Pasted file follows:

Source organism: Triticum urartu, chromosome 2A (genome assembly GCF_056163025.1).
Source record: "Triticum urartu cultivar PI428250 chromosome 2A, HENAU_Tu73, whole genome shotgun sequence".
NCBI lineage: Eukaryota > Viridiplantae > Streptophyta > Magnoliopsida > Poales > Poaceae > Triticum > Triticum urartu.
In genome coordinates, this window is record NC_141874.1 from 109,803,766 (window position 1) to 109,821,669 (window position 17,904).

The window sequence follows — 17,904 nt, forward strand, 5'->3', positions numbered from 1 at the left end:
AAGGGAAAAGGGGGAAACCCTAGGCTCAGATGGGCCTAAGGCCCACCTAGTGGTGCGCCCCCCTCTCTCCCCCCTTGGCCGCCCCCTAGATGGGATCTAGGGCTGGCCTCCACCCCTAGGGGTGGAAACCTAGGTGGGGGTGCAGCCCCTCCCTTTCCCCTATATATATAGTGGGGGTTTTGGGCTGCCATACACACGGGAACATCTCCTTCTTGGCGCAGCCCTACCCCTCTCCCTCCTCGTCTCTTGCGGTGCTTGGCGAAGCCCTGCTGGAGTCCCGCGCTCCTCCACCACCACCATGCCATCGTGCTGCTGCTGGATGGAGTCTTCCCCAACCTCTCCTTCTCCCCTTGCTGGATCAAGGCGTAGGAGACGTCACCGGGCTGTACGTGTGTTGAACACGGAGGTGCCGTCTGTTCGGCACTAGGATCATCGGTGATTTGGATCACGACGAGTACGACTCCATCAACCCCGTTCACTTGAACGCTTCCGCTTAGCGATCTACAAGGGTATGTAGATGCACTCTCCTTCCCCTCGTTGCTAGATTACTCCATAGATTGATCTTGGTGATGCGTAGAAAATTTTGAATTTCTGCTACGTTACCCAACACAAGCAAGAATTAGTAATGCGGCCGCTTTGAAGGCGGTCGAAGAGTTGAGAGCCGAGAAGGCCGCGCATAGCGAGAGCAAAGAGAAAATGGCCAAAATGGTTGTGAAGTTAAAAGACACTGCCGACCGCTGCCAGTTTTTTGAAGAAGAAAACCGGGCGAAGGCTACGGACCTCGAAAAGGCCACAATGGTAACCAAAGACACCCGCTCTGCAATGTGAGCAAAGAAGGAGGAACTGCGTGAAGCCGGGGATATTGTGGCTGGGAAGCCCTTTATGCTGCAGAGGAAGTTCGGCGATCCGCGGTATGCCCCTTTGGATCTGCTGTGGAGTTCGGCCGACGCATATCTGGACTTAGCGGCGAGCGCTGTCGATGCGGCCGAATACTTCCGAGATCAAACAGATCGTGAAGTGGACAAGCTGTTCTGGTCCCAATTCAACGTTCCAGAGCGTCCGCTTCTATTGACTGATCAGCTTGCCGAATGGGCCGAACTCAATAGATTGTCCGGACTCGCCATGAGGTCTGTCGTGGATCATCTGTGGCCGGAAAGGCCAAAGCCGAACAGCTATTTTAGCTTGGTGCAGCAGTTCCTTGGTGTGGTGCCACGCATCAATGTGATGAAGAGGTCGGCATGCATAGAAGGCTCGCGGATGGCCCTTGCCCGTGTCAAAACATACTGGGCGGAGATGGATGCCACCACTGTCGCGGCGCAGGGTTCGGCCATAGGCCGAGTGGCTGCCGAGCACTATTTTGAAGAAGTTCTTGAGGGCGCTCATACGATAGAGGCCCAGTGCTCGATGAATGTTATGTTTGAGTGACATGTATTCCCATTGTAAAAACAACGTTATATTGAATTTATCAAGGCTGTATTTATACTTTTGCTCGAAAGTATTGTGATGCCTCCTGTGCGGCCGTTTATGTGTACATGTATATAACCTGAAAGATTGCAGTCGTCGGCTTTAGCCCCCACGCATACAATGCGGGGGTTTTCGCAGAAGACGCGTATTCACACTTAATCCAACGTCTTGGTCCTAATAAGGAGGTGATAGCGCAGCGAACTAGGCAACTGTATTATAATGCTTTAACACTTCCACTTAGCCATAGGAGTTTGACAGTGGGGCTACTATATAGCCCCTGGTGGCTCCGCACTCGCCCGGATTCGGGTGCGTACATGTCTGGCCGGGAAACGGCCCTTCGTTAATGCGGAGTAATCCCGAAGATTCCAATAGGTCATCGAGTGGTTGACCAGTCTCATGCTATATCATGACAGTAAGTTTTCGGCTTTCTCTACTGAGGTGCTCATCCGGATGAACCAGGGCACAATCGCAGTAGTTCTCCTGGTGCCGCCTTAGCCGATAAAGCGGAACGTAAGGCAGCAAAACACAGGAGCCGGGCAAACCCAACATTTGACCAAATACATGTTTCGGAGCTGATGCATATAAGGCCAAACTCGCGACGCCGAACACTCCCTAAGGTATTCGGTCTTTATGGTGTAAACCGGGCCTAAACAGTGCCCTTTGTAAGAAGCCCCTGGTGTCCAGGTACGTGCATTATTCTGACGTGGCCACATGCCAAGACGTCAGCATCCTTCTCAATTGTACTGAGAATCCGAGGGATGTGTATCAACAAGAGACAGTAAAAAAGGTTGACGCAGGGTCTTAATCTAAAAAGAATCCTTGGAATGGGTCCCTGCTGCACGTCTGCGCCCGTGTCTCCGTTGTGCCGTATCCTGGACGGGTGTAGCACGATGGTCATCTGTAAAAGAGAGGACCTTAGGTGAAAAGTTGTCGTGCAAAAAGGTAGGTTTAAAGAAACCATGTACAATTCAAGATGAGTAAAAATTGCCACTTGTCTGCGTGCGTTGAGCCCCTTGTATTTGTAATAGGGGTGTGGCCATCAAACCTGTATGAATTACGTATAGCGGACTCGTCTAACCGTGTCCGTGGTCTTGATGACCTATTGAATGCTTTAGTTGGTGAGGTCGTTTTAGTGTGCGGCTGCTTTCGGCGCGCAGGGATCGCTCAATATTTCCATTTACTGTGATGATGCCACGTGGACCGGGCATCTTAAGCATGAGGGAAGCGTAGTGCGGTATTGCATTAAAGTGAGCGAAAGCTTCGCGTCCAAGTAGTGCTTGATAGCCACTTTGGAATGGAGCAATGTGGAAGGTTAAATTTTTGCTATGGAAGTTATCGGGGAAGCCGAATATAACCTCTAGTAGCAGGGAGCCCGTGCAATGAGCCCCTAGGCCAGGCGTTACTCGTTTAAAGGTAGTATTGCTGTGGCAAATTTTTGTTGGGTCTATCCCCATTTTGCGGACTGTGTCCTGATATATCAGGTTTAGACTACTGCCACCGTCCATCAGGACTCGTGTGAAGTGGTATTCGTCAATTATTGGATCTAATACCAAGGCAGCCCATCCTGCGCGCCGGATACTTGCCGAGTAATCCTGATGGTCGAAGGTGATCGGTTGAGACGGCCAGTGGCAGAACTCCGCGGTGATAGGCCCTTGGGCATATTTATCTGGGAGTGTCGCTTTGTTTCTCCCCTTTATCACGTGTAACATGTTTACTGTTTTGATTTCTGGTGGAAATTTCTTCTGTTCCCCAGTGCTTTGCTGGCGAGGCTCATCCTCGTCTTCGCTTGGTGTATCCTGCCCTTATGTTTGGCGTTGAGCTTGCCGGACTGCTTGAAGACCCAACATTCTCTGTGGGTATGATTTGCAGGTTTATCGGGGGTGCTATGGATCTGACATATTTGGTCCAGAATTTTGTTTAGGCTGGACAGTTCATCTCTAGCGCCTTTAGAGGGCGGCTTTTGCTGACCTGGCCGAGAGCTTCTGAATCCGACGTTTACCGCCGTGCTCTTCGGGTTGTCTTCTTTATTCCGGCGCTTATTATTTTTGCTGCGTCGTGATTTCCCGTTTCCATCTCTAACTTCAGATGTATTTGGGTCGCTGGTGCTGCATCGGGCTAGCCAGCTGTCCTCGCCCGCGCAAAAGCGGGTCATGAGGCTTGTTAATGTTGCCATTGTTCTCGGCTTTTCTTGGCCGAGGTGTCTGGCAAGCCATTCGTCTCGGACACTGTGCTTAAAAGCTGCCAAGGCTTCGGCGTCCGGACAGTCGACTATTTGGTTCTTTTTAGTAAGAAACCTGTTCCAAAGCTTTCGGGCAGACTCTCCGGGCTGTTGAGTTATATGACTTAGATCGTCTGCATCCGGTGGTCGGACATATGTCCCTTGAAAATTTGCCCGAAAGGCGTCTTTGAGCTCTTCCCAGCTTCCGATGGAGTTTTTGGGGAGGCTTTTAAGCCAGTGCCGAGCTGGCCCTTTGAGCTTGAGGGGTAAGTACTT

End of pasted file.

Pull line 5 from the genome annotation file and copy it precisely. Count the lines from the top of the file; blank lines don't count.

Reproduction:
The window sequence follows — 17,904 nt, forward strand, 5'->3', positions numbered from 1 at the left end: